Do you have breasts? Then Read This

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When was the last time you checked your breasts? A year ago? A month ago? Never? Some women can’t even recall the last time they took a few minutes to check for any changes and many men have never checked theirs. Yet a simple breast check could save your life.

More than 3300 Queenslanders are diagnosed with breast cancer each year. Of those diagnosed 3321 are female. You don’t hear about it often, because it’s fortunately quite rare, but men also get breast cancer and make up about 1 per cent of all breast cancer cases.

All people are born with a small amount of breast tissue. At puberty women start developing more breast tissue but men do not, so they end up with much less.

Breast cancer is a collection of cells in the breast tissue that grow in an uncontrolled way. There are several types of breast cancer, depending on where the cancer is within the breast, or if it has spread to an area outside the breast.

It sounds simple and common sense, but not enough people are doing regular breast checks. Get to know your breasts. Signs to look out for are a persistent lump, lumpiness or thickening of the breast, changes to the nipple or discharge, any change to the shape, feel, size or colour of the breast, dimpling, puckering, or any unusual breast pain.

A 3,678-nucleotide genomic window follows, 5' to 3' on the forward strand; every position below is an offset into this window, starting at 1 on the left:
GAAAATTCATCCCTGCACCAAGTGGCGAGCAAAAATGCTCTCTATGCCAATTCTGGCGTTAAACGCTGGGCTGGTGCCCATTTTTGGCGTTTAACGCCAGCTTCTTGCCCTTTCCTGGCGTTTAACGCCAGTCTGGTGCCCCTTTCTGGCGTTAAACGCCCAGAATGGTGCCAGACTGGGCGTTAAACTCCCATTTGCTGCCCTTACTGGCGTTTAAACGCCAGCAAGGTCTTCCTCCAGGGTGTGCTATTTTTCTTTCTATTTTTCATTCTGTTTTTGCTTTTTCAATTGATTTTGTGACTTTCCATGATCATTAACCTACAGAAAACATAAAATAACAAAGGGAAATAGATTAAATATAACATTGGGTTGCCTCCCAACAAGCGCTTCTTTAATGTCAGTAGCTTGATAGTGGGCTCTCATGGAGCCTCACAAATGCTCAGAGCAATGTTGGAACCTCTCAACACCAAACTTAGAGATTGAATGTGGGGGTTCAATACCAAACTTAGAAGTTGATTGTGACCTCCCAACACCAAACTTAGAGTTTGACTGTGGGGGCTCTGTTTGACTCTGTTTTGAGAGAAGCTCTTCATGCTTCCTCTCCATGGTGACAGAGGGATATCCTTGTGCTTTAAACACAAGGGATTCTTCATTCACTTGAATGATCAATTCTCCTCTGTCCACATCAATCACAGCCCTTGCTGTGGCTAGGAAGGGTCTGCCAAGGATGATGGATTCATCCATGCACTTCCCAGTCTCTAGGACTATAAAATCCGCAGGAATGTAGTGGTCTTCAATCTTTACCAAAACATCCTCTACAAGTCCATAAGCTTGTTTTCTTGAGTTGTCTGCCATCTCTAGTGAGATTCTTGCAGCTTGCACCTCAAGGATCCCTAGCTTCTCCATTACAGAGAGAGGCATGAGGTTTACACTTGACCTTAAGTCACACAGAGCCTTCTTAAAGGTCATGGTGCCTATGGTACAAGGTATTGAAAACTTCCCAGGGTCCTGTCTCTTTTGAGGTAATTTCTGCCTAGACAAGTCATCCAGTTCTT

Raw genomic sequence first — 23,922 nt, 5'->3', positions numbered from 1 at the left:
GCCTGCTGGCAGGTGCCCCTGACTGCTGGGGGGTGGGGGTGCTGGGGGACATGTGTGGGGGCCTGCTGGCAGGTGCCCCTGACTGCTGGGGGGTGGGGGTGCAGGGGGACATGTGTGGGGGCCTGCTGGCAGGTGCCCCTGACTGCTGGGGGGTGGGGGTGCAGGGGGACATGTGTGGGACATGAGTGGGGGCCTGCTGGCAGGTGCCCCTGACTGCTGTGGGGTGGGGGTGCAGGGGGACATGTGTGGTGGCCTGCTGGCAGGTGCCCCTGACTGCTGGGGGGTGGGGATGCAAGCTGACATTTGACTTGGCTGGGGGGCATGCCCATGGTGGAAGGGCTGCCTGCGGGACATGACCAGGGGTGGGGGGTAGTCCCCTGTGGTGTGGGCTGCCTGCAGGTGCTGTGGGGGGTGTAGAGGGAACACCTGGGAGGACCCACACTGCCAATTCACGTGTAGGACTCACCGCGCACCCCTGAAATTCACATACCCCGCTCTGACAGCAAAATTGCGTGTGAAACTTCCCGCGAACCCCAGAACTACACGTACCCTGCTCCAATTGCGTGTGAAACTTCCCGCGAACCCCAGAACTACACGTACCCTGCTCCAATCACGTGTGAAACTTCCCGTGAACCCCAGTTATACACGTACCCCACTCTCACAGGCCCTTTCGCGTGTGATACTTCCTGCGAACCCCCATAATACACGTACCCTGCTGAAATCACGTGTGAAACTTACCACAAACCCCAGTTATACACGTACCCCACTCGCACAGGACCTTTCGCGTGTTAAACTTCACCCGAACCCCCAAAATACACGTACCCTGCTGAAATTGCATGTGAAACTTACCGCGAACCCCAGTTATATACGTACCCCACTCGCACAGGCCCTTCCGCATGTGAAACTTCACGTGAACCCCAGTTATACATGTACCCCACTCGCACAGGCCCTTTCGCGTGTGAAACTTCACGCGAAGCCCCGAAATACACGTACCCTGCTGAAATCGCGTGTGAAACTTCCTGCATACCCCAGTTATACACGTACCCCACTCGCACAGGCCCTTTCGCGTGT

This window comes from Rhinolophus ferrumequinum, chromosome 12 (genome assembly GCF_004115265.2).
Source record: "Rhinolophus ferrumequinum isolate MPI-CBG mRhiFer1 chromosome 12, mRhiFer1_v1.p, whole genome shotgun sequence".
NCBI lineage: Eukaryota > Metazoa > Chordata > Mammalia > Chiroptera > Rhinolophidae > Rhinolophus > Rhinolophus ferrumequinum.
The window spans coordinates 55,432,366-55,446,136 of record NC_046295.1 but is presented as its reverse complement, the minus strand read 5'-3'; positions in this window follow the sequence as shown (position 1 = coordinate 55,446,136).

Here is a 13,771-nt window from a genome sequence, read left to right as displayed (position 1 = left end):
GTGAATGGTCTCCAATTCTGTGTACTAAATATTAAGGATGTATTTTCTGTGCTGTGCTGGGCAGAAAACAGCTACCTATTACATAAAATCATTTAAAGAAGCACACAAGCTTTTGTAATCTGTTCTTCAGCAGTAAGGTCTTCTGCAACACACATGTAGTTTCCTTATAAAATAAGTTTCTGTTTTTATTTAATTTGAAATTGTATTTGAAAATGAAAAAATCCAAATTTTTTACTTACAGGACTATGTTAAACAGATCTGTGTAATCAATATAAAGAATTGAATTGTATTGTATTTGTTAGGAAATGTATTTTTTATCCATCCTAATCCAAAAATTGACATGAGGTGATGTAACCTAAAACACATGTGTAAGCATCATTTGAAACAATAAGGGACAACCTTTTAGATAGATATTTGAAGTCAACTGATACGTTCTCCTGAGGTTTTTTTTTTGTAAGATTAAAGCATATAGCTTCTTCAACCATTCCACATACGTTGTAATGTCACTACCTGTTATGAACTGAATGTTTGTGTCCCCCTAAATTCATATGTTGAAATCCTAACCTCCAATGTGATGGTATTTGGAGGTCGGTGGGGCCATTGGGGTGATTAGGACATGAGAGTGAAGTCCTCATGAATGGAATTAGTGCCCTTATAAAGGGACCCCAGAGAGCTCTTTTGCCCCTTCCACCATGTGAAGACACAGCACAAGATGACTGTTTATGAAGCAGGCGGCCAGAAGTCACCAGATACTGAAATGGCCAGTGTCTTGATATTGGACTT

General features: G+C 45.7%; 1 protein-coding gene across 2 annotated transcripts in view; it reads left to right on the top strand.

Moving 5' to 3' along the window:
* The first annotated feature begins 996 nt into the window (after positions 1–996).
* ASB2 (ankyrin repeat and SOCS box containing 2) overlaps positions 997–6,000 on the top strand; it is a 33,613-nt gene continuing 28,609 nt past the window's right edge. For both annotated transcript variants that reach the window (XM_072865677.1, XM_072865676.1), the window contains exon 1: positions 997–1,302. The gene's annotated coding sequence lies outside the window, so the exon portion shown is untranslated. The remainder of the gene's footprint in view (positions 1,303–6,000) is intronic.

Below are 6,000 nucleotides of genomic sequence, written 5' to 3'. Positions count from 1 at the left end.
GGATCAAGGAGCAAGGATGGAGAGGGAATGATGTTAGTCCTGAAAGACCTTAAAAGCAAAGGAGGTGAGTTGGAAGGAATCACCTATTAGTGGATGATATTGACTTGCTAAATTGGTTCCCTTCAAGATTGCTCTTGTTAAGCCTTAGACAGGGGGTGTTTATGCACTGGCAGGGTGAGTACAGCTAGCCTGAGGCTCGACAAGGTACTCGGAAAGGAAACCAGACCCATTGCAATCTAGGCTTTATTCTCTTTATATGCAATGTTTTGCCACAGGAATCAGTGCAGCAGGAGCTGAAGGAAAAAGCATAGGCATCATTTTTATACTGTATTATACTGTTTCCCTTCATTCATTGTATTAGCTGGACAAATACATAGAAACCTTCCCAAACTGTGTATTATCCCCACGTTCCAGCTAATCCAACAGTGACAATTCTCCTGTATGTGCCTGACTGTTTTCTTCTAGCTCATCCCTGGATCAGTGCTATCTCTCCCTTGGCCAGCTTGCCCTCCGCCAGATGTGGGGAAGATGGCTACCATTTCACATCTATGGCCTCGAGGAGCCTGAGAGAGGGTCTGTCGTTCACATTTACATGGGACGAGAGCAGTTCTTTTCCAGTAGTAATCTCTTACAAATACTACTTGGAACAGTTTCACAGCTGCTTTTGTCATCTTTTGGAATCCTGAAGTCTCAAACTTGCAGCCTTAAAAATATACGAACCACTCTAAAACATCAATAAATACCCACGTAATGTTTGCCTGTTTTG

If you notice any changes, make an appointment with your GP straight away.

Breast screening aims to find breast cancers that are very small – too small to be seen or felt by you or your doctor. When cancers are small, they’re more easily treated. This means that women can have a better quality of life after their breast cancer diagnosis. The earlier breast cancer is found, the better the chance of surviving it.

The BreastScreen Program provides free breast screening to women aged 40 and over. Screening mammograms are most effective for women aged 50-74 for early detection. Attending a 20 minute breast screen appointment every two years could literally save your life.

The Australian Federal Department of Health says because breast cancer is both rarer and more difficult to detect in men of any age, the harms of screening mammograms are currently assessed as outweighing the benefits. Men of all ages are instead encouraged to report any changes or concerns they have about their breasts to their doctor.

The tests for breast cancer in men are the same as those for women and include mammograms, breast ultrasound, and breast tissue biopsy (taking samples of the tissue).

The good news is most men and women with breast cancer survive, and in most cases the breast cancer does not return. But early detection is essential for the best outcome.

You can also reduce your risk of breast cancer by avoiding excess weight gain, being physically active every day, eating a varied diet with plenty of fruit and vegetables and limiting your alcohol use.

So, whether you are a man or woman, it’s a good idea to get to know your breasts.

BreastScreen Queensland Mobile bus screening service is scheduled to visit the Isaac Region in early 2024. Dates and locations can be found online or by calling the service on 13 20 50.

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